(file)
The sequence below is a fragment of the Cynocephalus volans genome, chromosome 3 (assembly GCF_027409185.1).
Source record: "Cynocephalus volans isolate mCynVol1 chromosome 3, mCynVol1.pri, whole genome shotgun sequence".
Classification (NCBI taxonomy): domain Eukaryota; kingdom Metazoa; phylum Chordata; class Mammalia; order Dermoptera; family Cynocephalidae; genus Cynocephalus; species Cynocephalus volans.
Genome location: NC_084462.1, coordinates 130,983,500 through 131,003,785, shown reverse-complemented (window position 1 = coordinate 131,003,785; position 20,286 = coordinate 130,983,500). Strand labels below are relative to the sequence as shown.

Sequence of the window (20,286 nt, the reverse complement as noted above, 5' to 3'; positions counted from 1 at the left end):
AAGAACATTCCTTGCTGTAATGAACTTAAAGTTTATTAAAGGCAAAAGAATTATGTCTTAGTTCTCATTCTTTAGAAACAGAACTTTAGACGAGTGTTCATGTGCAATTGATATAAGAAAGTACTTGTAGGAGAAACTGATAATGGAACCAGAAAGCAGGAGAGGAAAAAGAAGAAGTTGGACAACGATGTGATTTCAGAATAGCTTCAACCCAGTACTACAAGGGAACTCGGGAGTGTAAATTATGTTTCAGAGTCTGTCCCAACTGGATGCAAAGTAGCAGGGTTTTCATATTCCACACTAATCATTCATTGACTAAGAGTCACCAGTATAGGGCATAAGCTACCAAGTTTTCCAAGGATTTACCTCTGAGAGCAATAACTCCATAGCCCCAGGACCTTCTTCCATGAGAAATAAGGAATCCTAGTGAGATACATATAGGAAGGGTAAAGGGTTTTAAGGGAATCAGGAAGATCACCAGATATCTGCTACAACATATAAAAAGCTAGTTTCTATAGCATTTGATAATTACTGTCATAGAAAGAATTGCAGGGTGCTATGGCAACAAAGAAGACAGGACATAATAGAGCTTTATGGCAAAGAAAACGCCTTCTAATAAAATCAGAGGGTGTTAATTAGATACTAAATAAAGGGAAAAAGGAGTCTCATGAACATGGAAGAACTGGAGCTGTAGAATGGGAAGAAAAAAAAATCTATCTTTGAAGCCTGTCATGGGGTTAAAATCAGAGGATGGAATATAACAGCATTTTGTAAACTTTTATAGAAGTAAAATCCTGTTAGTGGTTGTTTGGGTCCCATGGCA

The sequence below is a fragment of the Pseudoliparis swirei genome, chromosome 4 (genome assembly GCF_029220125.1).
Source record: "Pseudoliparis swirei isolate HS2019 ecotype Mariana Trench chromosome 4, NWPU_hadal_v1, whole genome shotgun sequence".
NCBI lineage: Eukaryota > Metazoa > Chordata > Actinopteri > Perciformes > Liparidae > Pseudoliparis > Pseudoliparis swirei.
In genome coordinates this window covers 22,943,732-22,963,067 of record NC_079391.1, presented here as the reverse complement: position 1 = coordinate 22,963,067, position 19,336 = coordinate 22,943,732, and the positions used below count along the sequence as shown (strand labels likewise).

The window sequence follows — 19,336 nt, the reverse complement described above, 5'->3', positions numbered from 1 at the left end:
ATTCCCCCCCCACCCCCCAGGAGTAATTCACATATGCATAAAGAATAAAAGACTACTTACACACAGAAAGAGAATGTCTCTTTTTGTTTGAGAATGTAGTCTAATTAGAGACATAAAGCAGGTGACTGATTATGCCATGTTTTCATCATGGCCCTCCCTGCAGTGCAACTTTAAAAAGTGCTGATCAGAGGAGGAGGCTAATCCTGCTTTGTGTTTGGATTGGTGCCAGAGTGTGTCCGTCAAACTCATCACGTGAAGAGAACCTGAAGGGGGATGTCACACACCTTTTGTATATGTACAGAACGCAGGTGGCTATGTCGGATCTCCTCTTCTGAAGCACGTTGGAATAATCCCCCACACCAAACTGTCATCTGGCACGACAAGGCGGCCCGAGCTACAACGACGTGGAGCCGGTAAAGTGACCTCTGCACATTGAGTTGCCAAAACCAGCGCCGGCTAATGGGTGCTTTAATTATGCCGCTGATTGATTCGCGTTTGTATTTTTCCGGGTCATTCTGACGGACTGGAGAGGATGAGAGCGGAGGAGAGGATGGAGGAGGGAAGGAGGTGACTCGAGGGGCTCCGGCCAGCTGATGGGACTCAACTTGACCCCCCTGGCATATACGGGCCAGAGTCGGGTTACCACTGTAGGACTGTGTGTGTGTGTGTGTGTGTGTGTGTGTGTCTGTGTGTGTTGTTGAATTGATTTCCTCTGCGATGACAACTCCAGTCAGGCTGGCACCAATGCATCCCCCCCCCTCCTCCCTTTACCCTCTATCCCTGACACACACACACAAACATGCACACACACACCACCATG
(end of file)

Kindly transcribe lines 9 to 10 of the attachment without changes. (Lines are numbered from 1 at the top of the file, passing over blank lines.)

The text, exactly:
NCBI lineage: Eukaryota > Metazoa > Chordata > Actinopteri > Perciformes > Liparidae > Pseudoliparis > Pseudoliparis swirei.
In genome coordinates this window covers 22,943,732-22,963,067 of record NC_079391.1, presented here as the reverse complement: position 1 = coordinate 22,963,067, position 19,336 = coordinate 22,943,732, and the positions used below count along the sequence as shown (strand labels likewise).